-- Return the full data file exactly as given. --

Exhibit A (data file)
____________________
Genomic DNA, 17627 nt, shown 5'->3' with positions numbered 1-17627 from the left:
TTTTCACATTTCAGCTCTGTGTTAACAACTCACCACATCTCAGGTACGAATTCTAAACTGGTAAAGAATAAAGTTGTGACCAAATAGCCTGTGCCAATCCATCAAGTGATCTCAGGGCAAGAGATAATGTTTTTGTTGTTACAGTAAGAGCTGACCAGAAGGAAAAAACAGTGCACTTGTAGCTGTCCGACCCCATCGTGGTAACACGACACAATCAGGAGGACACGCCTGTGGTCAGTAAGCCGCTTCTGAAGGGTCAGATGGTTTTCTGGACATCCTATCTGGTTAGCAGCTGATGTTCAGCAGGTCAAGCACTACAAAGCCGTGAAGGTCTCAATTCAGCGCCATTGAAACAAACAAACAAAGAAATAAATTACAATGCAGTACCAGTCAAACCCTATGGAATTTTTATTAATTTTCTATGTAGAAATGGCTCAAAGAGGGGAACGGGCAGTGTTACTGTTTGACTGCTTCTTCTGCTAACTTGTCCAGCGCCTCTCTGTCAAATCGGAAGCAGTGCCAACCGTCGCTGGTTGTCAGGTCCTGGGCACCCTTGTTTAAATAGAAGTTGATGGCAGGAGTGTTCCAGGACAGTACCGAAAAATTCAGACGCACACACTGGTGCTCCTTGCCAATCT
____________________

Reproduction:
Genomic DNA, 17627 nt, shown 5'->3' with positions numbered 1-17627 from the left:
TTTTCACATTTCAGCTCTGTGTTAACAACTCACCACATCTCAGGTACGAATTCTAAACTGGTAAAGAATAAAGTTGTGACCAAATAGCCTGTGCCAATCCATCAAGTGATCTCAGGGCAAGAGATAATGTTTTTGTTGTTACAGTAAGAGCTGACCAGAAGGAAAAAACAGTGCACTTGTAGCTGTCCGACCCCATCGTGGTAACACGACACAATCAGGAGGACACGCCTGTGGTCAGTAAGCCGCTTCTGAAGGGTCAGATGGTTTTCTGGACATCCTATCTGGTTAGCAGCTGATGTTCAGCAGGTCAAGCACTACAAAGCCGTGAAGGTCTCAATTCAGCGCCATTGAAACAAACAAACAAAGAAATAAATTACAATGCAGTACCAGTCAAACCCTATGGAATTTTTATTAATTTTCTATGTAGAAATGGCTCAAAGAGGGGAACGGGCAGTGTTACTGTTTGACTGCTTCTTCTGCTAACTTGTCCAGCGCCTCTCTGTCAAATCGGAAGCAGTGCCAACCGTCGCTGGTTGTCAGGTCCTGGGCACCCTTGTTTAAATAGAAGTTGATGGCAGGAGTGTTCCAGGACAGTACCGAAAAATTCAGACGCACACACTGGTGCTCCTTGCCAATCT